A group of peers in the House of Lords claimed £1.3m in the year until March despite failing to make a single speech throughout the entire period, research has revealed.
Some 64 lords and ladies accrued £1,262,670 in expenses in 2014-15, of which 55 voted fewer than five times, accounting for £92,075 between them.
“While peers are unpaid, they are able to claim a £300 a day tax-free allowance for attendance plus expenses for limited travel cost,” said Jess Garland and Chris Terry of the Electoral Reform Society, which compiled the figures.
“Between February 2014 to January 2015, £21m was spent on Lords allowances and expenses, with the average peer receiving £25,826.”
Since the 2014-15 session started 116 of the roughly 780 peers failed to speak, and eight neither spoke nor voted, but still claimed £29,812 in expenses.
Further data from the society showed that 30 peers did not speak throughout the entirety of the 2010-15 parliament, costing the public £772,719.
“In the 2010-2015 parliament, £360,000 was claimed by 62 peers for years in which they did not vote once,” Garland and Terry added. “In the last session of parliament alone, over £100,000 was claimed by peers who did not vote at all.”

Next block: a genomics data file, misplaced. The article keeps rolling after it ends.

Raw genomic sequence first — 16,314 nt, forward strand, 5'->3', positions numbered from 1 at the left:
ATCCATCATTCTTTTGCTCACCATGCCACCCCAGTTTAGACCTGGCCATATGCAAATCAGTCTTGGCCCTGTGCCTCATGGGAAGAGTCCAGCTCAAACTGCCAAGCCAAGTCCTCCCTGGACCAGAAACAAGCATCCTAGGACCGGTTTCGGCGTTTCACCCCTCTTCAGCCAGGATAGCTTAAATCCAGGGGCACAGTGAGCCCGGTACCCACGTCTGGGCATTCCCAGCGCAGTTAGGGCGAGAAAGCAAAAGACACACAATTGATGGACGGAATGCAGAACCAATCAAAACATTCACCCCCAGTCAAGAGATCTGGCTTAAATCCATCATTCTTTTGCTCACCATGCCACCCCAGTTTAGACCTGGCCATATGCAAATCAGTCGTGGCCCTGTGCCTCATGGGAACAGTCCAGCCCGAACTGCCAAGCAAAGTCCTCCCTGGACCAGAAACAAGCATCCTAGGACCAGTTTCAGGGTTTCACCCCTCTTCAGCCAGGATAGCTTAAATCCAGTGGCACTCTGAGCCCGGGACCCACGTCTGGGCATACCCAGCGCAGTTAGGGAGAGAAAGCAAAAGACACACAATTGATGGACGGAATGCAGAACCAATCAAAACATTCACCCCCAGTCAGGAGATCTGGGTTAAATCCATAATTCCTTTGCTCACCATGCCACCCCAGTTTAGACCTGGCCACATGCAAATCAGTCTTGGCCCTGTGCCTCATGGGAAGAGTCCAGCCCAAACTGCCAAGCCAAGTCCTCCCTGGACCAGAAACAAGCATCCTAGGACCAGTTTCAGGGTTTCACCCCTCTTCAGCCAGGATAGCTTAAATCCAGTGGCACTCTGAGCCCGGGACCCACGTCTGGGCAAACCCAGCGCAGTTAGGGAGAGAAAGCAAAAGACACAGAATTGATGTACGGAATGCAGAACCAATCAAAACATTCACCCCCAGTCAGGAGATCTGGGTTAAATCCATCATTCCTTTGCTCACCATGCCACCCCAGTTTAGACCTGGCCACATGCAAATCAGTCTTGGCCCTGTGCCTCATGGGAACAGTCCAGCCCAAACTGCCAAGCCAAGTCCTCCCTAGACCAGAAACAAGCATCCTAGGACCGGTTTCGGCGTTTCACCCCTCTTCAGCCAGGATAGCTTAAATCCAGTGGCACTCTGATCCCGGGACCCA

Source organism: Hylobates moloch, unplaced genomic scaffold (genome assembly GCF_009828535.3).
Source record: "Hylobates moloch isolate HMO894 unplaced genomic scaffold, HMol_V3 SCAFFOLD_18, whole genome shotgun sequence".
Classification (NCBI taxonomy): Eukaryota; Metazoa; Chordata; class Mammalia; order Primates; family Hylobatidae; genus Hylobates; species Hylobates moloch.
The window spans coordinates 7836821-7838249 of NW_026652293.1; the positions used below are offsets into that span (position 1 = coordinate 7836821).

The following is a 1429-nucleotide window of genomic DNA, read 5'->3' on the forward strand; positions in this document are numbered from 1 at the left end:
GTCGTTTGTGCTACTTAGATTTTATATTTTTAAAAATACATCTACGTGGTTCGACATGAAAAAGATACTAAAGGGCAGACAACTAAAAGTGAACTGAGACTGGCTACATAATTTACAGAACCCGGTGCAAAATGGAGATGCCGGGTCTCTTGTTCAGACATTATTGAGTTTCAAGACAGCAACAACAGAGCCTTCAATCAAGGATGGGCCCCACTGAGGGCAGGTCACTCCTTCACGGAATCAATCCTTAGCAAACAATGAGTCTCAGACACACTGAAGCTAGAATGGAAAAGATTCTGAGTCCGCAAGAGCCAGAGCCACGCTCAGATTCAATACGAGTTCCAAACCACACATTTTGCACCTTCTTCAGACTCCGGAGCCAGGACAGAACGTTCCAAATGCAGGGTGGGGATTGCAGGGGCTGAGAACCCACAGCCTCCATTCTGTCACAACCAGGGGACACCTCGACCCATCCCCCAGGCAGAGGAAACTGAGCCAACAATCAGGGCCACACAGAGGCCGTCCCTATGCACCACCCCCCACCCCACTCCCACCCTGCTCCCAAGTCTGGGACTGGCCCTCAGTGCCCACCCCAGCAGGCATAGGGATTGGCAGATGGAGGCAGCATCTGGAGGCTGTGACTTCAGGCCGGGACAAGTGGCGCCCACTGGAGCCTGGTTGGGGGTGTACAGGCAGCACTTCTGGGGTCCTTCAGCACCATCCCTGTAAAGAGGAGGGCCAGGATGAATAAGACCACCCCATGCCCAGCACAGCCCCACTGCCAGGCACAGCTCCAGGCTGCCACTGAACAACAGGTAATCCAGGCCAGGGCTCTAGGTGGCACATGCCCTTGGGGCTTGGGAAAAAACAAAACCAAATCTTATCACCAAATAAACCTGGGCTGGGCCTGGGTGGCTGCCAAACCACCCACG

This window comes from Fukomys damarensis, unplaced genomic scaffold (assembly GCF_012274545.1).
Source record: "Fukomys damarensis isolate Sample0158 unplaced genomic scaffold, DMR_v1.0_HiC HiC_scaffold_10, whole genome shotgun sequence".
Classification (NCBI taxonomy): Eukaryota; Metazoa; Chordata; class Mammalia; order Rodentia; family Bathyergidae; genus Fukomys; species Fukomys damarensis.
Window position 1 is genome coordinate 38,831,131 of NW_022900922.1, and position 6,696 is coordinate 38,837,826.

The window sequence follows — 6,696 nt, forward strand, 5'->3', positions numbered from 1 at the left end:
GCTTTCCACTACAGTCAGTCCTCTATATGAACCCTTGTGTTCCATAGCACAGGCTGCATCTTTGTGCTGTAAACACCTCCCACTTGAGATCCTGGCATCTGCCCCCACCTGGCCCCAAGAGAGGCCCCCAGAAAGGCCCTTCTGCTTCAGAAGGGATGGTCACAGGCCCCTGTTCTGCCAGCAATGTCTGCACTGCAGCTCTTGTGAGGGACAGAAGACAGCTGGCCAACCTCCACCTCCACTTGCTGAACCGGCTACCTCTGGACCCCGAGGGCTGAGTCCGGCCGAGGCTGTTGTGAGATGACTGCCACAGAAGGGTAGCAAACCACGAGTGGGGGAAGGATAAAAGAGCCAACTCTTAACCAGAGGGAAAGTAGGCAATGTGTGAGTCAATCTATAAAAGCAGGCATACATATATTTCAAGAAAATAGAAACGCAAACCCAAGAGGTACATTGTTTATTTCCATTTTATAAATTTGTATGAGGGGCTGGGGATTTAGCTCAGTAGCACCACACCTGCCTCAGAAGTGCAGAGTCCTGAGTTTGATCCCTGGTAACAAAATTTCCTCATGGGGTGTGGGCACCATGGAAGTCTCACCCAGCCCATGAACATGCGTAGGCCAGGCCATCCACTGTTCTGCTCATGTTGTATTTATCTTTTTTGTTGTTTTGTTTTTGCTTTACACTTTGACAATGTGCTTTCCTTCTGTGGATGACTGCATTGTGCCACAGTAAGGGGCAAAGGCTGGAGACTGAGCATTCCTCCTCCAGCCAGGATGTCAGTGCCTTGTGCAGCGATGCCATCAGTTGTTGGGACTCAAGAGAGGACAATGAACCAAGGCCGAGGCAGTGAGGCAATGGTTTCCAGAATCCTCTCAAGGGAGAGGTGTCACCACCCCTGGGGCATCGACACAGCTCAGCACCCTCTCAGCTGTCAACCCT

The damning figures come as prime minister David Cameron prepares to appoint an extra 45 peers, many of them former politicians from the Tories, Liberal Democrats or Labour.
It also comes after a Sun sting revealed Lord Coke (nee Sewel), snorting coke during an evening with hookers, raising questions about how other peers are spending our money.
A source close to Cameron allegedly told the Guardian that the prime minister was open to the idea of limiting the years a peer could sit, though since he wishes the Conservatives in the Lords to push this through, in effect asking the scroungers to limit their own handouts.
Further information on the Lords can be found in the Electoral Reform Society’s report.
Image Credit – Westminster Bridge, April 2015 by Mick C